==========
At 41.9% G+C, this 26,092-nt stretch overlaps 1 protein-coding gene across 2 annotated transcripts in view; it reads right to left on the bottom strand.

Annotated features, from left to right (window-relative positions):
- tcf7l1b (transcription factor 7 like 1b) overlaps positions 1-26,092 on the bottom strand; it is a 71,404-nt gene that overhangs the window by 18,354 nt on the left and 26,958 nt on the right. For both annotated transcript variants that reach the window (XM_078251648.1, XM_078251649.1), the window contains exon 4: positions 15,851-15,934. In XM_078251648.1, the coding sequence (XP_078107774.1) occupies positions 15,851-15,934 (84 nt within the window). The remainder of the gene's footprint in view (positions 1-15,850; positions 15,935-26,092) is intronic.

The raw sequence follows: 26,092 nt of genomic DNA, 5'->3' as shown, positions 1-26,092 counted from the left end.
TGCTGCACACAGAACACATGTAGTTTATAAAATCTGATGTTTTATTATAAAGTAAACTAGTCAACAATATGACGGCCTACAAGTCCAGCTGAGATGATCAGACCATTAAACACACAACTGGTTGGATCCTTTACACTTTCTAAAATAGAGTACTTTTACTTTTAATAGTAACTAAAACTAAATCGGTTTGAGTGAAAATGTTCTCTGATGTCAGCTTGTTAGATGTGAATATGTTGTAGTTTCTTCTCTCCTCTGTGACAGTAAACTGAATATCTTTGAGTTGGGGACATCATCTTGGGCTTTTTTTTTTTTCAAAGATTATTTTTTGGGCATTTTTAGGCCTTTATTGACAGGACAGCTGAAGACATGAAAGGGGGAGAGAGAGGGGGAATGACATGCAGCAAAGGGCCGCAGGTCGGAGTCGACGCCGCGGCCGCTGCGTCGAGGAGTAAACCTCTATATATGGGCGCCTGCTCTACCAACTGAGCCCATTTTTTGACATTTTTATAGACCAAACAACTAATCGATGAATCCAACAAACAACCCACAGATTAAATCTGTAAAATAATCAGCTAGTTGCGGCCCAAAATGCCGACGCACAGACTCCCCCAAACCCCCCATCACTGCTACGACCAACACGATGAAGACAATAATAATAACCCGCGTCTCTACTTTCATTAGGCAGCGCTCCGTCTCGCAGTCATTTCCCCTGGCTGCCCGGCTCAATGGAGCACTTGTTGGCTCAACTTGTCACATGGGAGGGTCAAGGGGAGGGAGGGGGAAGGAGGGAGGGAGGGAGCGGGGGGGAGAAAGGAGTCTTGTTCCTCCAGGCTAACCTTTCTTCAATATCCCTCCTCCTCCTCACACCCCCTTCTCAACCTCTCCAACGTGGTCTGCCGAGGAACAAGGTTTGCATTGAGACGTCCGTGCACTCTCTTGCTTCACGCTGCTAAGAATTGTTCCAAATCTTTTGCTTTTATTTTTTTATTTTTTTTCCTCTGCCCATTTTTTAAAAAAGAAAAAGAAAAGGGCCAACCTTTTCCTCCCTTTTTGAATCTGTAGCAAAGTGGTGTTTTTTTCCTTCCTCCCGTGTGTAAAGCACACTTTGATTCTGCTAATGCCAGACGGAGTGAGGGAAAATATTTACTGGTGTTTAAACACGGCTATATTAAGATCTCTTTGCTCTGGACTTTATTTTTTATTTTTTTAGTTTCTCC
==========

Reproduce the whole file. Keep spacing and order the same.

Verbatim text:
At 41.9% G+C, this 26,092-nt stretch overlaps 1 protein-coding gene across 2 annotated transcripts in view; it reads right to left on the bottom strand.

Annotated features, from left to right (window-relative positions):
- tcf7l1b (transcription factor 7 like 1b) overlaps positions 1-26,092 on the bottom strand; it is a 71,404-nt gene that overhangs the window by 18,354 nt on the left and 26,958 nt on the right. For both annotated transcript variants that reach the window (XM_078251648.1, XM_078251649.1), the window contains exon 4: positions 15,851-15,934. In XM_078251648.1, the coding sequence (XP_078107774.1) occupies positions 15,851-15,934 (84 nt within the window). The remainder of the gene's footprint in view (positions 1-15,850; positions 15,935-26,092) is intronic.

The raw sequence follows: 26,092 nt of genomic DNA, 5'->3' as shown, positions 1-26,092 counted from the left end.
TGCTGCACACAGAACACATGTAGTTTATAAAATCTGATGTTTTATTATAAAGTAAACTAGTCAACAATATGACGGCCTACAAGTCCAGCTGAGATGATCAGACCATTAAACACACAACTGGTTGGATCCTTTACACTTTCTAAAATAGAGTACTTTTACTTTTAATAGTAACTAAAACTAAATCGGTTTGAGTGAAAATGTTCTCTGATGTCAGCTTGTTAGATGTGAATATGTTGTAGTTTCTTCTCTCCTCTGTGACAGTAAACTGAATATCTTTGAGTTGGGGACATCATCTTGGGCTTTTTTTTTTTTCAAAGATTATTTTTTGGGCATTTTTAGGCCTTTATTGACAGGACAGCTGAAGACATGAAAGGGGGAGAGAGAGGGGGAATGACATGCAGCAAAGGGCCGCAGGTCGGAGTCGACGCCGCGGCCGCTGCGTCGAGGAGTAAACCTCTATATATGGGCGCCTGCTCTACCAACTGAGCCCATTTTTTGACATTTTTATAGACCAAACAACTAATCGATGAATCCAACAAACAACCCACAGATTAAATCTGTAAAATAATCAGCTAGTTGCGGCCCAAAATGCCGACGCACAGACTCCCCCAAACCCCCCATCACTGCTACGACCAACACGATGAAGACAATAATAATAACCCGCGTCTCTACTTTCATTAGGCAGCGCTCCGTCTCGCAGTCATTTCCCCTGGCTGCCCGGCTCAATGGAGCACTTGTTGGCTCAACTTGTCACATGGGAGGGTCAAGGGGAGGGAGGGGGAAGGAGGGAGGGAGGGAGCGGGGGGGAGAAAGGAGTCTTGTTCCTCCAGGCTAACCTTTCTTCAATATCCCTCCTCCTCCTCACACCCCCTTCTCAACCTCTCCAACGTGGTCTGCCGAGGAACAAGGTTTGCATTGAGACGTCCGTGCACTCTCTTGCTTCACGCTGCTAAGAATTGTTCCAAATCTTTTGCTTTTATTTTTTTATTTTTTTTCCTCTGCCCATTTTTTAAAAAAGAAAAAGAAAAGGGCCAACCTTTTCCTCCCTTTTTGAATCTGTAGCAAAGTGGTGTTTTTTTCCTTCCTCCCGTGTGTAAAGCACACTTTGATTCTGCTAATGCCAGACGGAGTGAGGGAAAATATTTACTGGTGTTTAAACACGGCTATATTAAGATCTCTTTGCTCTGGACTTTATTTTTTATTTTTTTAGTTTCTCC